MITM8 | Future and current instruments to detect and characterise extrasolar planets and their environment

MITM8

Future and current instruments to detect and characterise extrasolar planets and their environment
Co-organized by EXOA
Convener: Camilla Danielski | Co-conveners: Andrea Bocchieri, Elodie Choquet, Lorenzo V. Mugnai

Exoplanets are being discovered in large numbers thanks to recent and ongoing surveys using state-of-the-art instrumentation from the ground and from space. In the next years, new astronomical instruments will scout ever more distant regions of our Galaxy and they will validate new technology for the ultimate direct characterisation of temperate exoplanets. Such a change of physical and technological horizon will allow us to overcome the current observational biases in the search of alien worlds, and to gain a deeper understanding of the chemical and physical properties of exoplanets and the environment that surround them. Ultimately we will be able to unveil processes of formation and evolution of planets, together with those of their atmospheres, on a scale much larger than our Solar Neighbourhood.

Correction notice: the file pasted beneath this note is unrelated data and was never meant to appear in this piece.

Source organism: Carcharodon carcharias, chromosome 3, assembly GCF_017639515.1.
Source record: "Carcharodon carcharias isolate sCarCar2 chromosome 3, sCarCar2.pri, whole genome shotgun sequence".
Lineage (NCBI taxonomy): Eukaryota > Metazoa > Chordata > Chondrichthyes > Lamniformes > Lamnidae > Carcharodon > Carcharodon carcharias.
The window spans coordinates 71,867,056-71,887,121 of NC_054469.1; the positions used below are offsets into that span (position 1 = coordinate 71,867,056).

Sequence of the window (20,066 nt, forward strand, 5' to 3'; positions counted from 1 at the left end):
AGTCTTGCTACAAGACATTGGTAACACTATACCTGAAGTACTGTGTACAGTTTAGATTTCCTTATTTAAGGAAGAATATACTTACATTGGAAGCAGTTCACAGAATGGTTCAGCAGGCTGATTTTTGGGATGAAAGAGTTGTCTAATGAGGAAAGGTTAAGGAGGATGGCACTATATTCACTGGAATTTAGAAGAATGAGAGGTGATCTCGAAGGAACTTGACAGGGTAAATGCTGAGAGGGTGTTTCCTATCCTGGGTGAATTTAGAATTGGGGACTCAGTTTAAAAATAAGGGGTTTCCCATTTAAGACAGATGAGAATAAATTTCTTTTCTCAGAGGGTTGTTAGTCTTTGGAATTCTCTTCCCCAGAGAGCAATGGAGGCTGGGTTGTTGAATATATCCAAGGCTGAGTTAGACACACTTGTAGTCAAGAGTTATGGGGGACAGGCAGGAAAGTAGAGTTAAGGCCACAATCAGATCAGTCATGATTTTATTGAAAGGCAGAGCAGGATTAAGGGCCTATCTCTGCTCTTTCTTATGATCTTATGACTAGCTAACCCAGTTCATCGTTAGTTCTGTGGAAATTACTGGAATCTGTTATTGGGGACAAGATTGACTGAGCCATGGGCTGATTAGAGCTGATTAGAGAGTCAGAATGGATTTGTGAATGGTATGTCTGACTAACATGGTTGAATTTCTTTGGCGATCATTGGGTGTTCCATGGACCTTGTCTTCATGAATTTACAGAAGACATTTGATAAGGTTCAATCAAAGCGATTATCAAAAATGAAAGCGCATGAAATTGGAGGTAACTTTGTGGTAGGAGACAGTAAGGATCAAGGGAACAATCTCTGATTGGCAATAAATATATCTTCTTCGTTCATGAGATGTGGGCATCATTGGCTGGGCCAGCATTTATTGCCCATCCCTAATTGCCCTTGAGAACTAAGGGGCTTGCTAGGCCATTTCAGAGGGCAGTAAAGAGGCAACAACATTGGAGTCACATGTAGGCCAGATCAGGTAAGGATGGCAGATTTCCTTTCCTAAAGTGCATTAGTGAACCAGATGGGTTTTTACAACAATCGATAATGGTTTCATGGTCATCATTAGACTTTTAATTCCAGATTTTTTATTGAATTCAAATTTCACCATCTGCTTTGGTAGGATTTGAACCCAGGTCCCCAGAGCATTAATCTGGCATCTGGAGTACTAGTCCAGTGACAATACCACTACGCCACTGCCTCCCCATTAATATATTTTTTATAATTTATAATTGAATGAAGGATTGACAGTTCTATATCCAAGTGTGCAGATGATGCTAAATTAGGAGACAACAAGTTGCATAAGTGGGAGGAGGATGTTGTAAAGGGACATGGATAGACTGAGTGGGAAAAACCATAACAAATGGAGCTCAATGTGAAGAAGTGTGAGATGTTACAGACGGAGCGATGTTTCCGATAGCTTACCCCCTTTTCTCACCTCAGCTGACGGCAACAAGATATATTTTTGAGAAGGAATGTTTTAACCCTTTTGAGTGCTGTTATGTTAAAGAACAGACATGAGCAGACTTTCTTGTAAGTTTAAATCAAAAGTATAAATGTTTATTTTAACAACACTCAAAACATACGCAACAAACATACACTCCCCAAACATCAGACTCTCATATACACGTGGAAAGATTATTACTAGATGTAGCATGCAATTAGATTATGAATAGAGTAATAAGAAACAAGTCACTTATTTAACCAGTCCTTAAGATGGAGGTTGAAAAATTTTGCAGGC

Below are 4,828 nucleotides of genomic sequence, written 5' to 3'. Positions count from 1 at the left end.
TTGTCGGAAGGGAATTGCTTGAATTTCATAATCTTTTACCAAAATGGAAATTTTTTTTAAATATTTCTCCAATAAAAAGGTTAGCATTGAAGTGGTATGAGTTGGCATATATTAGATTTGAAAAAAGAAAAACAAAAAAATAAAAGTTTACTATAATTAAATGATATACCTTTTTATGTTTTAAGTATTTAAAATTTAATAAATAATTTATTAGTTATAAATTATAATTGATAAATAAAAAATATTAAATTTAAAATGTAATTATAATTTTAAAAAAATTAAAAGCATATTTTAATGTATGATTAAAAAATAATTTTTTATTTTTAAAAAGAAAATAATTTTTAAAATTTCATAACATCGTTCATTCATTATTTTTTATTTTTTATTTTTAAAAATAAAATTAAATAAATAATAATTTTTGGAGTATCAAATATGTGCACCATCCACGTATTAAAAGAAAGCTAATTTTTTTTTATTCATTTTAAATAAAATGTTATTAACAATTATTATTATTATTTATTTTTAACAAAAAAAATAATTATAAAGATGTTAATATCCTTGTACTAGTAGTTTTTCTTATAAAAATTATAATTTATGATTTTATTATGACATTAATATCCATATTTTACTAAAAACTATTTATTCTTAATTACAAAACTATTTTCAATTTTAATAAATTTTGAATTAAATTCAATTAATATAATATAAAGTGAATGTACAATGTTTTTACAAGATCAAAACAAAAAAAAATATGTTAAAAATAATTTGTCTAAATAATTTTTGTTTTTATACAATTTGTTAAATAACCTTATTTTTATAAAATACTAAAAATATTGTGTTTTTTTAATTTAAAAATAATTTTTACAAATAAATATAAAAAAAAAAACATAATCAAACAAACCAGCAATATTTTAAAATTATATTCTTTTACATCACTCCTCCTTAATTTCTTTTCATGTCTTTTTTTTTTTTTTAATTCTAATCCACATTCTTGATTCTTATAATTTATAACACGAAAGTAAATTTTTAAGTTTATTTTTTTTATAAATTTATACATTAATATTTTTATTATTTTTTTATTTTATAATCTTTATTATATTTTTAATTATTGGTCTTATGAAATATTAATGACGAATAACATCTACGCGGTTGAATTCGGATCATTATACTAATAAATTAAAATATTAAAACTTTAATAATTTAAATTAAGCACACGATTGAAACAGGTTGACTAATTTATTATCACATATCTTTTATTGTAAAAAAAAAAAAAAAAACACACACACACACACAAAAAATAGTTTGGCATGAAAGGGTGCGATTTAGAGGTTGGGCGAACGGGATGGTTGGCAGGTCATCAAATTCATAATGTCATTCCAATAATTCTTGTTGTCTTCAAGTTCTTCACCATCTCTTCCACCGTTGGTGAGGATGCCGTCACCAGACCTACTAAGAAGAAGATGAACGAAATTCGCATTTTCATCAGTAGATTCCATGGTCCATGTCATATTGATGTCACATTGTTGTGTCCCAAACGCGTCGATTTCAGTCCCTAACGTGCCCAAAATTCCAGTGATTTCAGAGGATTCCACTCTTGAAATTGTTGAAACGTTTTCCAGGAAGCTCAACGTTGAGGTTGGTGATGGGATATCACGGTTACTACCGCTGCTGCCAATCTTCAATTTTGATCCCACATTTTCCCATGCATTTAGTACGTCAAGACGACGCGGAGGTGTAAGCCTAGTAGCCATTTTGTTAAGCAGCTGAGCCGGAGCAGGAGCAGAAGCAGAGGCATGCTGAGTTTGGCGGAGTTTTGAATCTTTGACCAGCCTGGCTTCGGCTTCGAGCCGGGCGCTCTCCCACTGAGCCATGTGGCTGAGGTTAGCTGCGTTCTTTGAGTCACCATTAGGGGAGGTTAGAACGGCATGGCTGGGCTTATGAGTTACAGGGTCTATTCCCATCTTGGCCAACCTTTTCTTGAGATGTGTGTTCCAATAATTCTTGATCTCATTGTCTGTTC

The goal of this session is to bring together the instrumentation and observational communities that are underpinning the future of this field. Contributions are invited to review ongoing programmes of exoplanet and circumstellar discs discovery and characterisation, to update on the progress of planned instrumentation programmes, and to present innovative ideas for future instrumentation.

Exoplanets are being discovered in large numbers thanks to recent and ongoing surveys using state-of-the-art instrumentation from the ground and from space. In the next years, new astronomical instruments will scout ever more distant regions of our Galaxy and they will validate new technology for the ultimate direct characterisation of temperate exoplanets. Such a change of physical and technological horizon will allow us to overcome the current observational biases in the search of alien worlds, and to gain a deeper understanding of the chemical and physical properties of exoplanets and the environment that surround them. Ultimately we will be able to unveil processes of formation and evolution of planets, together with those of their atmospheres, on a scale much larger than our Solar Neighbourhood.

The goal of this session is to bring together the instrumentation and observational communities that are underpinning the future of this field. Contributions are invited to review ongoing programmes of exoplanet and circumstellar discs discovery and characterisation, to update on the progress of planned instrumentation programmes, and to present innovative ideas for future instrumentation.